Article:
When God called me into ministry in 2006, that which was once a way of life became a message of hope to people who struggled as I had.
I didn't always understand where God was leading me, but through many life experiences, the Lord showed me how he would take my trials and use them to reach both families of those who struggle with homosexuality and the strugglers themselves. The impact of the work of the Spirit was so profound on my life that I began equipping ministry leaders, helping them pastor those struggling people more effectively.
I lived as a lesbian for 14 years, trying to pass as a man. During that season I was hoping that I could show men how to treat and respect women. After consulting with a Catholic priest who assured me that my lifestyle as a homosexual did not interrupt or negate my fellowship with God, I continued my lesbian journey and believed I was experiencing the best of both worlds.
However, as time went on, the passage of Scripture in Romans 1:18-30 convicted me and I knew I had to make a choice. The emptiness I felt within was overwhelming. In 1998, I rededicated my heart to the Lord. The Lord changed my life 21 years ago and I have been walking in freedom ever since that time.
My message of freedom in Christ was more than just something I'd studied or heard. I knew what I was before Christ and the woman I am now.
Unfortunately, it didn't take long for me to learn that no matter what I had been through and where God was taking me, the fact that I was a black woman in ministry made it clear where I was and was not allowed to share the message.
My skin color subtly and sometimes quite blatantly continues to play a significant part in who wants to hear what I have to say. In April of 2018, I received my credentials under the Assemblies of God. I wanted to better myself and continue to be educated but I felt that if I had my credentials not only would I be taken more seriously but that I would be respected as a pastor. Alas, that has not been the case.
I am not a mad Black woman.
I always feel it necessary to say that because each time I broach this topic, my frustration, exhaustion, and confusion seeps into my words, and it comes across as anger.
When I went into ministry, I always felt if I learned to articulate, dress, and carry myself like my white counterparts, my blackness wouldn't be much of a hurdle. I would compare my age and experience to other speakers like Lisa Bevere, Christine Caine, and Lisa Harper, and I've wondered why I have not been afforded similar opportunities. I love all three of these women, but I can't help but think that if I were white and speaking on the issue of homosexuality, would I be picked more often?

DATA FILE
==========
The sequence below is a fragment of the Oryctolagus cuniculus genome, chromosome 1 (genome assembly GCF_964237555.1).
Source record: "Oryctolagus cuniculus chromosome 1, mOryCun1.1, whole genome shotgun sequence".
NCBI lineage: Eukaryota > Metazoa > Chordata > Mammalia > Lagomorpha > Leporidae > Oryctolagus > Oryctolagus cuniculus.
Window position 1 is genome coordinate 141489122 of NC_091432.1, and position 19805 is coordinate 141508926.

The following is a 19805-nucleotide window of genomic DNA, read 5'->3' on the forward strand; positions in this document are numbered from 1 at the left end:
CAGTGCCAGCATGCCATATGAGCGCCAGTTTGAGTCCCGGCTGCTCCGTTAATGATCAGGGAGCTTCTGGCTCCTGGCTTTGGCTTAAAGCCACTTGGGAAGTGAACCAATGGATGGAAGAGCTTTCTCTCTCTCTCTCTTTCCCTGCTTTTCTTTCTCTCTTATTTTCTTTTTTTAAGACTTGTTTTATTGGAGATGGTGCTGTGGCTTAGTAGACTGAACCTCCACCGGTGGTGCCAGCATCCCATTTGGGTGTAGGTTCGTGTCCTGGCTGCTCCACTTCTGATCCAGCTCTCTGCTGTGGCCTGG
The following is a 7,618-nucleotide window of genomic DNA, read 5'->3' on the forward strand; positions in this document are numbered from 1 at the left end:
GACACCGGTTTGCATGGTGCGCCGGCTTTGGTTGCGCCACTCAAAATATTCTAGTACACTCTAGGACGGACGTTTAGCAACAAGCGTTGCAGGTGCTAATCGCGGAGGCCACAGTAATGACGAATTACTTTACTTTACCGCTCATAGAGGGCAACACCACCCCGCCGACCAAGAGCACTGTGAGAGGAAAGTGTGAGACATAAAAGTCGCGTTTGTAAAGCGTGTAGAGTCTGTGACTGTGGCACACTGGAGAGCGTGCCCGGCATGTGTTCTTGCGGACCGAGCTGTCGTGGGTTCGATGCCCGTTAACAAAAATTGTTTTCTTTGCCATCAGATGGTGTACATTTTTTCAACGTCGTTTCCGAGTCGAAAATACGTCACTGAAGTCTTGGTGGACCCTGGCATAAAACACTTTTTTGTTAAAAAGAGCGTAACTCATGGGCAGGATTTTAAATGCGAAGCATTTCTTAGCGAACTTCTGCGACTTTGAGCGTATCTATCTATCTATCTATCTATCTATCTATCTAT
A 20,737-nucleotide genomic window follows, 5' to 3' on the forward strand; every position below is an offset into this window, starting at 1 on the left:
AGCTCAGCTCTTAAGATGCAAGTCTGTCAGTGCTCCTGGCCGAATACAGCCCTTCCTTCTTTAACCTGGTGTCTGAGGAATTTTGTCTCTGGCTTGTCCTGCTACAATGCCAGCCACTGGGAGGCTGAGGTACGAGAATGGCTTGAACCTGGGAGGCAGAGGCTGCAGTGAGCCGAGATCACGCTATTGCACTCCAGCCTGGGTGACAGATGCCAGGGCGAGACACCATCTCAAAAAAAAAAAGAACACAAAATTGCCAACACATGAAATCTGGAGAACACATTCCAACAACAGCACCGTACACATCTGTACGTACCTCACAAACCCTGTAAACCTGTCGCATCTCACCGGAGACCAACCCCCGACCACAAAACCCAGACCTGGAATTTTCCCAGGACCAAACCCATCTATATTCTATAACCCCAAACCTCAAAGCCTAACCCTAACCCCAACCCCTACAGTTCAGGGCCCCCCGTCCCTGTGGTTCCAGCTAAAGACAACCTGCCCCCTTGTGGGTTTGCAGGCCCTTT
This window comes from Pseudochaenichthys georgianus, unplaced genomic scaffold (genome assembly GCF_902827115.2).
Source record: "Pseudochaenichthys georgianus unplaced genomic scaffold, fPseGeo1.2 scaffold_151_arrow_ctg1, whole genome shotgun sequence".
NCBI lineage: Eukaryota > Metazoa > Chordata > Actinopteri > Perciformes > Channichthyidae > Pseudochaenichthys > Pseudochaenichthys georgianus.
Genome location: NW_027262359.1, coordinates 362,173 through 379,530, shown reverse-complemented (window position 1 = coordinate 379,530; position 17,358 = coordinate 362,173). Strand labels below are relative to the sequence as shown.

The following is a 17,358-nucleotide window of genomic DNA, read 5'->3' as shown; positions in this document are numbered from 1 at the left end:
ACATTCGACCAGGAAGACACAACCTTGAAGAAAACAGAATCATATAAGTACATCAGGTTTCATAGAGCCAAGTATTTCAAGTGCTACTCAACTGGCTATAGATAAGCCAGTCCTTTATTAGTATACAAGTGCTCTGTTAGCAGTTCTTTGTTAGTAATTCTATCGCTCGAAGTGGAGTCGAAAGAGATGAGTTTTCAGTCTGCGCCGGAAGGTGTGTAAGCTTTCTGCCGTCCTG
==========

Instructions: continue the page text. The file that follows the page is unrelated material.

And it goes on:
I'm sure giving you an example of how I was passed over because of the color of my skin might humanize me more or help you understand. If you aren't black you won't understand unless you have walked in my shoes. However, it only fuels the fire within me to never quit and remember the color of my skin was God-given and something I shouldn't need to apologize for. My spirit hasn't been broken—and I have no desire to strike back or get revenge, but I extend an outstretched hand, inviting you to fight alongside of us.
I was Exodus International's poster girl. I can honestly say from experience that being selected as a speaker because of my race feels just as bad as not being selected at all. It's never anyone's desire to be the "token" racial minority.
Some of my white equals in ministry might think I am being petty. Is what I have to say any different than a white Spirit-filled woman in ministry?
It is a grave injustice in the Body of Christ if the only reason a black woman like me is denied the opportunity to minister is because of the color of her skin.
As for me, I'm going to continue to speak in churches and at women's conferences nationwide, and my team will continue to minister to families and those that are struggling with all kinds of sexual issues.
Just as the word of God cannot be bound, neither can the testimony we embrace. We are overcomers by the Word of God and the testimony in our mouths. Where the doors close because of the ignorance of one, God will open others.
These days I am reclaiming my identity, telling our story of trauma, transcendence, and the power of words. To any black person reading this, maybe you've struggled with isolation and shame during the aftermath of not being accepted because of your blackness.
The good news is that we don't need to be ashamed of who we are because God know our names.
Janet Boynes founded Janet Boynes Ministries in Maple Grove, Minnesota, in 2006. She has authored three books and challenges individuals and the church to reach out with a message of hope and restoration to the homosexual community. Her articles have been featured on the front cover of Charisma magazine, Called magazine, Power for Living, Bound magazine and many more publications. Called out of the lesbian lifestyle, her life is proof that the love of God has the power to heal and restore the brokenness in our lives. Janet travels the U.S. and overseas and shares her story of redemption. Her desire is to bring hope through the power of Jesus Christ.
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